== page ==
The Welsh language in the 20th century


As Wales increasingly moved towards devolution in the middle of the 20th century, its cultural distinctiveness was being eroded in many parts of the country.

Image: Gwynfor Evans interviewed by Hywel Davies at Evans' home in Talar Wen, Llangadog, Carmarthenshire in 1962 (BBC)

Features in:

The Story of Wales
The Story of Wales

More information about: The Welsh language in the 20th century

Ironically, the growth of Welsh institutions can be seen as coinciding with the erosion of the cultural distinctiveness of Wales. The vote against devolution in 1979 was interpreted as acculturation - that the cultural and social values of the English were taking possession of those of the Welsh.

One factor in the acculturation was the extensive migration from England, particularly to rural areas and to the northern coastal resorts, a development which led to arson attacks upon second homes owned by non-Welsh people. Central to the concerns of many was the decrease in the proportion of the inhabitants of Wales able to speak Welsh, a proportion which declined from 29.9% in 1951 to 18.6% in 1991.

Such concerns led to the establishment in 1962 of Cymdeithas yr Iaith Gymraeg (the Welsh Language Society) which was prepared to break the law in order to secure official status for the Welsh language. Among the developments in which the society's activities played a part were the provision of Welsh official forms and road signs, the establishment of the Welsh Language Board and the recognition of Welsh as a core subject in the National Curriculum.

In the 1970s agitation by the society and others created a consensus in favour of a Welsh-language television channel, but it took Gwynfor Evans' threat that he would go on hunger strike before the channel was launched in 1982. Curiously, Welsh-language militancy caused the language to be less rather than more of a political issue. It loomed large in the referendum of 1979 and then hardly at all in that of 1997.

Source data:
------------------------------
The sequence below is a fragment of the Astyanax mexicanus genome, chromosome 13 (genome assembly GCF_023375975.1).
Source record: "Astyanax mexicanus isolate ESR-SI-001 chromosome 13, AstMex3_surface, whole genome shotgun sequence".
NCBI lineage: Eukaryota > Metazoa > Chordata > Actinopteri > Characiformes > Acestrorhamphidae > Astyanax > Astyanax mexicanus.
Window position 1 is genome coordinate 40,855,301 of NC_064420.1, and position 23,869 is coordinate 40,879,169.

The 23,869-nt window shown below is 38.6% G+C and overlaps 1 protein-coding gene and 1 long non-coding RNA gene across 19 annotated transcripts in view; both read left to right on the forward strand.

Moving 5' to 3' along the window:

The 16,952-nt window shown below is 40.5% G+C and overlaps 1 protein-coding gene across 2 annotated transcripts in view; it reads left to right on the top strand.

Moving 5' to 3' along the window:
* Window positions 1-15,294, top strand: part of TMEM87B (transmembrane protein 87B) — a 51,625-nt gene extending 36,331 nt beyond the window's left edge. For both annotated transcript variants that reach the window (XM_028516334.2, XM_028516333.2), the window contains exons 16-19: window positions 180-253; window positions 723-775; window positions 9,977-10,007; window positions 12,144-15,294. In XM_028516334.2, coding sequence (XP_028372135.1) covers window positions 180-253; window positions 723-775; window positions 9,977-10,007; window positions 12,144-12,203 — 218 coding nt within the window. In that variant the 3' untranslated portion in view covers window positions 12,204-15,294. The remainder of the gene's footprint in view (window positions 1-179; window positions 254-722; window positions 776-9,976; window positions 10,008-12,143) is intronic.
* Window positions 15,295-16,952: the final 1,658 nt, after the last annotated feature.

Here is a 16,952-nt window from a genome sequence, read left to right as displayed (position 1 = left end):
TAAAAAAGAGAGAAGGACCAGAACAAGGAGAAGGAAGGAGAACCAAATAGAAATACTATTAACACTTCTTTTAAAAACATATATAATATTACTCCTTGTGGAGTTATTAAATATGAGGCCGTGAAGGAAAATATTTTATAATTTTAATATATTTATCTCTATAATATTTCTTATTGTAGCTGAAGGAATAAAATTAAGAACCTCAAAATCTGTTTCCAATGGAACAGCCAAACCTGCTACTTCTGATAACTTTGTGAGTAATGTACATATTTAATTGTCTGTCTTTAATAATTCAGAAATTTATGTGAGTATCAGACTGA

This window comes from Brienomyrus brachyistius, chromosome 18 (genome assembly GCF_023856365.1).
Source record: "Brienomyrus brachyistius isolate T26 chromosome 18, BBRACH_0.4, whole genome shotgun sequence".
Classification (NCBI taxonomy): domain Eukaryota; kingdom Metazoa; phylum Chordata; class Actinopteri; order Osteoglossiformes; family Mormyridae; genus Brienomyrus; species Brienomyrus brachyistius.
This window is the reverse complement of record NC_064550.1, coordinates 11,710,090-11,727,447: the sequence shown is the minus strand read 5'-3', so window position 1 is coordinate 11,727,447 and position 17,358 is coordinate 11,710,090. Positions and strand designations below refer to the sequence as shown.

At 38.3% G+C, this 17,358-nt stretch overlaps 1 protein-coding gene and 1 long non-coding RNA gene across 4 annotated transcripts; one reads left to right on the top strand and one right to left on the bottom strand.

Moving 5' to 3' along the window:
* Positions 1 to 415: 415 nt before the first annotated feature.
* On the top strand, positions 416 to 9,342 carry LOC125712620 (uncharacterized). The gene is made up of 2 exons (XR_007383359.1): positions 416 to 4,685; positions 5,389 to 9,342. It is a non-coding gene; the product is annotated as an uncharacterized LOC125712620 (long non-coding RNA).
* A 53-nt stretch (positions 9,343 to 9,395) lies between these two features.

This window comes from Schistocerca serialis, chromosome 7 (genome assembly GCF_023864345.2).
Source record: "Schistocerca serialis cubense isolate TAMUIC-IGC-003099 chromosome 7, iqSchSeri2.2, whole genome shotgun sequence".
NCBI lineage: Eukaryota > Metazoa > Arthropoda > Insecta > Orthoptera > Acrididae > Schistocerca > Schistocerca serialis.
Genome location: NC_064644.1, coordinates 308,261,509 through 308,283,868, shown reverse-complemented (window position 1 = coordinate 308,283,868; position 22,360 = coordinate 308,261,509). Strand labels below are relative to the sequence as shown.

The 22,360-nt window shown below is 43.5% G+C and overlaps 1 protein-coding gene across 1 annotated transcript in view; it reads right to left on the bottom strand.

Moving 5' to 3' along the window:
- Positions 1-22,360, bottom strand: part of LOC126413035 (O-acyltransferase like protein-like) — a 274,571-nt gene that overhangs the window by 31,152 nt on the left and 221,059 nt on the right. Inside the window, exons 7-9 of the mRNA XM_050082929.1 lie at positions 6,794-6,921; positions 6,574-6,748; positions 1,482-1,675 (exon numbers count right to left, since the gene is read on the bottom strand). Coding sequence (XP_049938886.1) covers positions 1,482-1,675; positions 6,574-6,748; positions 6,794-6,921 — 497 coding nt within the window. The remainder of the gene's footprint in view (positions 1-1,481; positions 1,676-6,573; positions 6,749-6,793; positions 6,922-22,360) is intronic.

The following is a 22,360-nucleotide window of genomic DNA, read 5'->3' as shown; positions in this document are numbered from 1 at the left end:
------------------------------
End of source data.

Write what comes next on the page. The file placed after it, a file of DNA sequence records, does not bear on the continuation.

Pessimism about the prospects of the Welsh language persisted in the early 21st century, although there were some more promising developments, in particular the proliferation of associations having Welsh as their primary language, the vibrancy of the Welsh popular music scene and the remarkable success of Mudiad Ysgolion Meithrin (the nursery schools movement).

The census of 2001 showed that the proportion of the inhabitants of Wales claiming to have a knowledge of Welsh had risen from the 18.6% of 1991 to 20.52%, and it is generally believed that the 2011 census will reveal further increases, especially among the young. Although doubts have been expressed about the readiness of many Welsh-speakers to make regular use of the language, experts have stressed that Welsh is among the top 15% of the world's languages in terms of its prospects.

However, awareness of the consciousness of the Welsh as a nation may be more dependent upon organized sport than upon linguistic distinctiveness. As Merfyn Jones put it: "For many people... Wales exists by virtue of those who represent her at sport. In nation building, there can be few institutions as influential as Wales's national teams." Probably the country's most powerful symbol is the Millennium Stadium, the magnificent 72,000-seat construction opened in 1999 which dominates the centre of Cardiff.

BBC iPlayer

More History programmes on BBC iPlayer

No radio programmes available

More History programmes on BBC iPlayer